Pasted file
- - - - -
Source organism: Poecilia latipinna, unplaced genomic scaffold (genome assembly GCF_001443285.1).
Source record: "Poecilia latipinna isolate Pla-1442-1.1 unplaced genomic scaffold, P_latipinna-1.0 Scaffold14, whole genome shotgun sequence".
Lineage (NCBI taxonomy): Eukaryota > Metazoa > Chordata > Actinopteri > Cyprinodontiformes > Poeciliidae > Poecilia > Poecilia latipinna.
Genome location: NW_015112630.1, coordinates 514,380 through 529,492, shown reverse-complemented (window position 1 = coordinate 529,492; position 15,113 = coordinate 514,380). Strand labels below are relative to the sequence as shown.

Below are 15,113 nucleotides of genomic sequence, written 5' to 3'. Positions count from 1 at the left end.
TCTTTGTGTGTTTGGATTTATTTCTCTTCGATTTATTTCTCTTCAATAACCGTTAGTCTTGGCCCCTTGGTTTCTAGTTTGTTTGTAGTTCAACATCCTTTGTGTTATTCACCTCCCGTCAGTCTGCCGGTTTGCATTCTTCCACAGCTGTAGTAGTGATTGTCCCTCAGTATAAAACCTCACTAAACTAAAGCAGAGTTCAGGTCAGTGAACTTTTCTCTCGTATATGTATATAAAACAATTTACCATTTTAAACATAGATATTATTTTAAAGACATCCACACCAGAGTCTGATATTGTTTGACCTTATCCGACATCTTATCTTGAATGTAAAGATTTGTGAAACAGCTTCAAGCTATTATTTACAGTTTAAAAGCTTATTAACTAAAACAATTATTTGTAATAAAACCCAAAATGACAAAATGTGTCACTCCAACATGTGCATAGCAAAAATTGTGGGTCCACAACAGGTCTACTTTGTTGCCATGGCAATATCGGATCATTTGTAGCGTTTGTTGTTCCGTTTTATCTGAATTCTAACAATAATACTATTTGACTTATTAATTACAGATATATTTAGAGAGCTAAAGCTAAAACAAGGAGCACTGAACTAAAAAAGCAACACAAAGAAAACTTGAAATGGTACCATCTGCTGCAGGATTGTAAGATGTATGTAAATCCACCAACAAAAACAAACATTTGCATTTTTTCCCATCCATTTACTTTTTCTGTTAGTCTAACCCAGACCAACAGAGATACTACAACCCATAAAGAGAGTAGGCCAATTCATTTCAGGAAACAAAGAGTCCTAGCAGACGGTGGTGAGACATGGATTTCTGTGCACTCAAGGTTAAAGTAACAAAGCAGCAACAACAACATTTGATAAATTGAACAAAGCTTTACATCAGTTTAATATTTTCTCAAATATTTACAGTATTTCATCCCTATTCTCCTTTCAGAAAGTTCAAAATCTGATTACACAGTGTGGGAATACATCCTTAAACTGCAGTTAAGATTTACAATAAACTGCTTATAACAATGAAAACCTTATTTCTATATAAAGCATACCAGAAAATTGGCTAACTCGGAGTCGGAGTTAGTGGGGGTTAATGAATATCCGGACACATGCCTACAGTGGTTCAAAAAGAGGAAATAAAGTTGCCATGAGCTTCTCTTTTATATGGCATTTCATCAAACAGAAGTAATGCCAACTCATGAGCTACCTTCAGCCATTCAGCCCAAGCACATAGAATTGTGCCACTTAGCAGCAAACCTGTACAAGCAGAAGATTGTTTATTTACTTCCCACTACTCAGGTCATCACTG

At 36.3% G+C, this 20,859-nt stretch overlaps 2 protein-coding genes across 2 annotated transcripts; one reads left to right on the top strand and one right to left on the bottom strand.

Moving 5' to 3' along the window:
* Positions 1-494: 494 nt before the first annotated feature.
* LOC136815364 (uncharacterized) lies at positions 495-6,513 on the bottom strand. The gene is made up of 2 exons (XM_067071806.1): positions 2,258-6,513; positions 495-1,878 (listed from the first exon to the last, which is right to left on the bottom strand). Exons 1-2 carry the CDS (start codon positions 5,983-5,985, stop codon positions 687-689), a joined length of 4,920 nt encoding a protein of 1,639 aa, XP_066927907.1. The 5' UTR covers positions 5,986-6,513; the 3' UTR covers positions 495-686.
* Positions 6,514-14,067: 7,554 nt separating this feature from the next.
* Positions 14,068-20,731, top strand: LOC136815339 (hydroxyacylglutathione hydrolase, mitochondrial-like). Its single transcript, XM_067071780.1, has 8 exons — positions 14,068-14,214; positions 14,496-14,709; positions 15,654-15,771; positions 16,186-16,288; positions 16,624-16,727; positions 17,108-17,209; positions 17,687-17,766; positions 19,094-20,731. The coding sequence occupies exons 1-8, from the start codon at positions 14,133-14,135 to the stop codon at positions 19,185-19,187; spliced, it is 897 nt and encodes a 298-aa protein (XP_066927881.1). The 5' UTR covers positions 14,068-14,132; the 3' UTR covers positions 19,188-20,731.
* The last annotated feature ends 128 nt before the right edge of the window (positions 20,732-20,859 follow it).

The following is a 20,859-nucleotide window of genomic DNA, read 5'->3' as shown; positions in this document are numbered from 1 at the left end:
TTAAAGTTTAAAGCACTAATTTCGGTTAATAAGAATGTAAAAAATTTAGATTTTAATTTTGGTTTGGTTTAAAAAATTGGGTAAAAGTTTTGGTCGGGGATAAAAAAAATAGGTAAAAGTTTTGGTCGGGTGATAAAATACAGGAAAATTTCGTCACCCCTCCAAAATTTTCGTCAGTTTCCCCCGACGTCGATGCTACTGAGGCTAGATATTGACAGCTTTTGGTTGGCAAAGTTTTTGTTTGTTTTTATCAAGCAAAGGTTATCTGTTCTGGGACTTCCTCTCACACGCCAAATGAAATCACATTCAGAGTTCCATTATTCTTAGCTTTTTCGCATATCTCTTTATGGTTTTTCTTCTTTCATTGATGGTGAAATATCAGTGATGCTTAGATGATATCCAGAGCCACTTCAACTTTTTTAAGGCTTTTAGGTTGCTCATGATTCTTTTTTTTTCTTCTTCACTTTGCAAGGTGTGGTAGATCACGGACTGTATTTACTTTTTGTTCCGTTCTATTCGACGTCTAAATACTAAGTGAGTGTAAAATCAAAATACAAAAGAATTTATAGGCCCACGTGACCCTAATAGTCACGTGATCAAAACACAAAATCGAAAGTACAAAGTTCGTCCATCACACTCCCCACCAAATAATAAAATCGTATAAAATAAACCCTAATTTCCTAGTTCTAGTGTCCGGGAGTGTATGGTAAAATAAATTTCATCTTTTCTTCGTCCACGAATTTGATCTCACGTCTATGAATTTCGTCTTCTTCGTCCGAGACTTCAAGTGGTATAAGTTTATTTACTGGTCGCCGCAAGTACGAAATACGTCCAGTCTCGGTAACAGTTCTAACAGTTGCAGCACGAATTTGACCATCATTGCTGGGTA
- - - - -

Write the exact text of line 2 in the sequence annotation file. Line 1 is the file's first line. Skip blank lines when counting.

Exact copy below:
Source record: "Poecilia latipinna isolate Pla-1442-1.1 unplaced genomic scaffold, P_latipinna-1.0 Scaffold14, whole genome shotgun sequence".